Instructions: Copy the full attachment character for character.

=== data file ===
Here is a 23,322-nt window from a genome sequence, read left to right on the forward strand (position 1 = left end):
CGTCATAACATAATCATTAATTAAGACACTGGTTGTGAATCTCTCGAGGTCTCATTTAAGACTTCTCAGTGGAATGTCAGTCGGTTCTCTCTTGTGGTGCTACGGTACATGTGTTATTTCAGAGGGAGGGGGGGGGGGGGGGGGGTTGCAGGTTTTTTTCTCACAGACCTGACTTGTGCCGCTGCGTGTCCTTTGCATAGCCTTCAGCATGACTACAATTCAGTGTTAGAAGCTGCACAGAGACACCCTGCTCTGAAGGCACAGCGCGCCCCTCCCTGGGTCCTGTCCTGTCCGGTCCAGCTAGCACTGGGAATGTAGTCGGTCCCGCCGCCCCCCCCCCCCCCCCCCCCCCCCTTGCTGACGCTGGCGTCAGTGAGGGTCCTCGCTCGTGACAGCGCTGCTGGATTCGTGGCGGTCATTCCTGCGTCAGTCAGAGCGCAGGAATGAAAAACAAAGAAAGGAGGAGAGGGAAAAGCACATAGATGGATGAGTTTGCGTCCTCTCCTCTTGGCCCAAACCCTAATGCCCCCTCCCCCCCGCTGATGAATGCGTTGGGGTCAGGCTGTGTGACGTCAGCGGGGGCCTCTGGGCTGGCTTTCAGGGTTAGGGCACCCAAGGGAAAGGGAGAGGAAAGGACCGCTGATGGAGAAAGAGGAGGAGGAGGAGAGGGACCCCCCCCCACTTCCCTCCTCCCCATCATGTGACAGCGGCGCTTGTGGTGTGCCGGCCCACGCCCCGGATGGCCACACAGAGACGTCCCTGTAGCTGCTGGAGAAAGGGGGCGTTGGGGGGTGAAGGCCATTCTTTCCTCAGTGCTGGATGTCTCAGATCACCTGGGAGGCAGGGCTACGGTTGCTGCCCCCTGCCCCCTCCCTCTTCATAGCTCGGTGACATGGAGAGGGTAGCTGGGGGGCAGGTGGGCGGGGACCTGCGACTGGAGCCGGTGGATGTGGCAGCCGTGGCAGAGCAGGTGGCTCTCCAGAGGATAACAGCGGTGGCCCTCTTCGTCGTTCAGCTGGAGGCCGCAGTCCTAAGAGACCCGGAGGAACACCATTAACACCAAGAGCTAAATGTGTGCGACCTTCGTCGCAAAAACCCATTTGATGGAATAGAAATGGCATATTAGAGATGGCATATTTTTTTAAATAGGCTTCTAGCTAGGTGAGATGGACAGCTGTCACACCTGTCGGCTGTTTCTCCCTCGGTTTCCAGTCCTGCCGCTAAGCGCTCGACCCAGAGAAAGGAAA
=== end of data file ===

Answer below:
Here is a 23,322-nt window from a genome sequence, read left to right on the forward strand (position 1 = left end):
CGTCATAACATAATCATTAATTAAGACACTGGTTGTGAATCTCTCGAGGTCTCATTTAAGACTTCTCAGTGGAATGTCAGTCGGTTCTCTCTTGTGGTGCTACGGTACATGTGTTATTTCAGAGGGAGGGGGGGGGGGGGGGGGGTTGCAGGTTTTTTTCTCACAGACCTGACTTGTGCCGCTGCGTGTCCTTTGCATAGCCTTCAGCATGACTACAATTCAGTGTTAGAAGCTGCACAGAGACACCCTGCTCTGAAGGCACAGCGCGCCCCTCCCTGGGTCCTGTCCTGTCCGGTCCAGCTAGCACTGGGAATGTAGTCGGTCCCGCCGCCCCCCCCCCCCCCCCCCCCCCCCTTGCTGACGCTGGCGTCAGTGAGGGTCCTCGCTCGTGACAGCGCTGCTGGATTCGTGGCGGTCATTCCTGCGTCAGTCAGAGCGCAGGAATGAAAAACAAAGAAAGGAGGAGAGGGAAAAGCACATAGATGGATGAGTTTGCGTCCTCTCCTCTTGGCCCAAACCCTAATGCCCCCTCCCCCCCGCTGATGAATGCGTTGGGGTCAGGCTGTGTGACGTCAGCGGGGGCCTCTGGGCTGGCTTTCAGGGTTAGGGCACCCAAGGGAAAGGGAGAGGAAAGGACCGCTGATGGAGAAAGAGGAGGAGGAGGAGAGGGACCCCCCCCCACTTCCCTCCTCCCCATCATGTGACAGCGGCGCTTGTGGTGTGCCGGCCCACGCCCCGGATGGCCACACAGAGACGTCCCTGTAGCTGCTGGAGAAAGGGGGCGTTGGGGGGTGAAGGCCATTCTTTCCTCAGTGCTGGATGTCTCAGATCACCTGGGAGGCAGGGCTACGGTTGCTGCCCCCTGCCCCCTCCCTCTTCATAGCTCGGTGACATGGAGAGGGTAGCTGGGGGGCAGGTGGGCGGGGACCTGCGACTGGAGCCGGTGGATGTGGCAGCCGTGGCAGAGCAGGTGGCTCTCCAGAGGATAACAGCGGTGGCCCTCTTCGTCGTTCAGCTGGAGGCCGCAGTCCTAAGAGACCCGGAGGAACACCATTAACACCAAGAGCTAAATGTGTGCGACCTTCGTCGCAAAAACCCATTTGATGGAATAGAAATGGCATATTAGAGATGGCATATTTTTTTAAATAGGCTTCTAGCTAGGTGAGATGGACAGCTGTCACACCTGTCGGCTGTTTCTCCCTCGGTTTCCAGTCCTGCCGCTAAGCGCTCGACCCAGAGAAAGGAAA